Indeed, just four years ago Grupo Barceló claimed it was being “harassed” by the attorney general’s office after Estrada put a lien on the all-inclusive resort, claiming that the Spanish hotel company was in arrears with the Nicaraguan government for not paying in full for the property.

The original hotel facility, located on a sprawling beach property confiscated from the Somoza family during the revolution, was built by the Sandinista government in the 1980s to provide a socialist beach getaway.

Three years after the Sandinistas were voted out of power, the property was sold to Grupo Barceló for $3 million. Fifteen years later, when the Sandinistas returned to power, they contested the 1993 sale, calling the price that was paid for the hotel “ridiculous.”

Estrada argued that the $3 million paid in 1993 was meant to be a down payment and the rest was to be paid with 10 annual installments from 1996 and 2006. At the very least, Estrada argued, the hotel owes Nicaragua $1 million in back taxes. President Daniel Ortega went so far as to threaten expropriation if the hotel didn’t pay up.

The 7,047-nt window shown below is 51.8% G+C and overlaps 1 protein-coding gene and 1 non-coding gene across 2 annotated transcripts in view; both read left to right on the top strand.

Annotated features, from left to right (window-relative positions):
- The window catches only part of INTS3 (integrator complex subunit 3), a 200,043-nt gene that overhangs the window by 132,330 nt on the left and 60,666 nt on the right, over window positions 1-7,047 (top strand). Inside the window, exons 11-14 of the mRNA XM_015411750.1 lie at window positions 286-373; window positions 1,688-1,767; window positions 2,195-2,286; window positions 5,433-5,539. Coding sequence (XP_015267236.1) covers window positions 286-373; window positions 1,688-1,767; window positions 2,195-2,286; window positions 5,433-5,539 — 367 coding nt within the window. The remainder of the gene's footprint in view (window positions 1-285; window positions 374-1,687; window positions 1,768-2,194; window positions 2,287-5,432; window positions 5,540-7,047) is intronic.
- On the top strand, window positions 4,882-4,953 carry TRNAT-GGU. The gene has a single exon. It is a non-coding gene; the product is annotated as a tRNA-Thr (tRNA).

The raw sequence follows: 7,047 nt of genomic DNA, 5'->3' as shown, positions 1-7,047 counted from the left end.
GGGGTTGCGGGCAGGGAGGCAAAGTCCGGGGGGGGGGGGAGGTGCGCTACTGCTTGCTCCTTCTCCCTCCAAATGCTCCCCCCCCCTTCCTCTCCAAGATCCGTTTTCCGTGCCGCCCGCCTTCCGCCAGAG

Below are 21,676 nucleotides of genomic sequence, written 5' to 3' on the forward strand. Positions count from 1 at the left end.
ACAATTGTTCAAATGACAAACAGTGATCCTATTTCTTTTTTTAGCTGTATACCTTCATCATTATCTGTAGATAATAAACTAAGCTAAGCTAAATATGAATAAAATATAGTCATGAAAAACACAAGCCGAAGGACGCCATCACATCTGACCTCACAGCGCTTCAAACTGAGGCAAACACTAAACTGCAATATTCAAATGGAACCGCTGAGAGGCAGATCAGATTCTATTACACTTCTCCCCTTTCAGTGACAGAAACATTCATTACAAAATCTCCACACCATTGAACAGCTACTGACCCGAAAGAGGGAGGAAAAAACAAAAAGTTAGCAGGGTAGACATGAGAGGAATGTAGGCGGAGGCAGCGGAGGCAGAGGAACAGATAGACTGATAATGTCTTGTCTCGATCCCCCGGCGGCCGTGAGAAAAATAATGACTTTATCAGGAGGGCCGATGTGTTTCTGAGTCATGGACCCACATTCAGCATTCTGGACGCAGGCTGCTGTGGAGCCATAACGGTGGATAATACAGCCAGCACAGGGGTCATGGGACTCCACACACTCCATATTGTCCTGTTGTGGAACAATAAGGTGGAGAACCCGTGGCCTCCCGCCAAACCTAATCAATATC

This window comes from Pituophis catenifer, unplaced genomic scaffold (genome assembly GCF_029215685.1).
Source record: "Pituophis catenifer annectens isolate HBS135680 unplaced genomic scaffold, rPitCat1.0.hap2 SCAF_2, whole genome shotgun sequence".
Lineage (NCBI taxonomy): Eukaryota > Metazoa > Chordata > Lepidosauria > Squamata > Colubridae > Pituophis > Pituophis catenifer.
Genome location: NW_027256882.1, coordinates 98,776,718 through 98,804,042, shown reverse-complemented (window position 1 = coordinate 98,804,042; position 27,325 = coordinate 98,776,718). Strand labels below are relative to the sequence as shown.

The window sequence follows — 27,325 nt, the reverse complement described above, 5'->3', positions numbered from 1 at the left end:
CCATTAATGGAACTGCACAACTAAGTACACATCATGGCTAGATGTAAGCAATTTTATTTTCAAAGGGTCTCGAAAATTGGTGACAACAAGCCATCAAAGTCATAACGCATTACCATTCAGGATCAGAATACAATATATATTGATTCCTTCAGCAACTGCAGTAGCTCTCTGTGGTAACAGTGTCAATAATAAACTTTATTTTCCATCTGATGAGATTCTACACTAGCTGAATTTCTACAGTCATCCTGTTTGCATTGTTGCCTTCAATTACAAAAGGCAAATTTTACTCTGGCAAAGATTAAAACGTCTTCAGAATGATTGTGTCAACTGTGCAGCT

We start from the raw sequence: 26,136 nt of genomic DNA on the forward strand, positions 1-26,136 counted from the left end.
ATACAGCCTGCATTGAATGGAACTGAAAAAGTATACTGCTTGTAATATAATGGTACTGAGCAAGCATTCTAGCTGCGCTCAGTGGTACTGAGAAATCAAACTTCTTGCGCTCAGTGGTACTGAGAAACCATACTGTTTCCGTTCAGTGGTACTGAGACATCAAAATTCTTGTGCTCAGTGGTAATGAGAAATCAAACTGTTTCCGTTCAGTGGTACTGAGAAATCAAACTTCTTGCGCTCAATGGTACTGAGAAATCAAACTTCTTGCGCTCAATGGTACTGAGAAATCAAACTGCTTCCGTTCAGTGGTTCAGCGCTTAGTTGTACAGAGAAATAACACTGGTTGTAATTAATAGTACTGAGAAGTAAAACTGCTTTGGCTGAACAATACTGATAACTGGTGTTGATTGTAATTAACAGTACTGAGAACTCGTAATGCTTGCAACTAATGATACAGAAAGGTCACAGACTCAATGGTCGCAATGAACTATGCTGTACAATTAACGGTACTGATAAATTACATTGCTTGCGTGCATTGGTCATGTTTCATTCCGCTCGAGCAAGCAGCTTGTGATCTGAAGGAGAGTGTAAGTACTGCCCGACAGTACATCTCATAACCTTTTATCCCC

Grupo Barceló cried foul and claimed the Sandinistas were wrong on all counts. The Spanish hotel chain said the deal they made in 1993 was to buy the entire property for $3 million, a fair price, they said, for a war-torn country with no infrastructure or tourists to put in the rooms. In addition, Barceló’s lawyer, Tomas Delaney, argued that the hotel had paid more than $9 million in taxes since 1993. He said the hotel company didn’t owe the government anything else.

Delaney said in a 2008 press conference that Grupo Barceló felt like the Sandinista government was treating them “like delinquents.”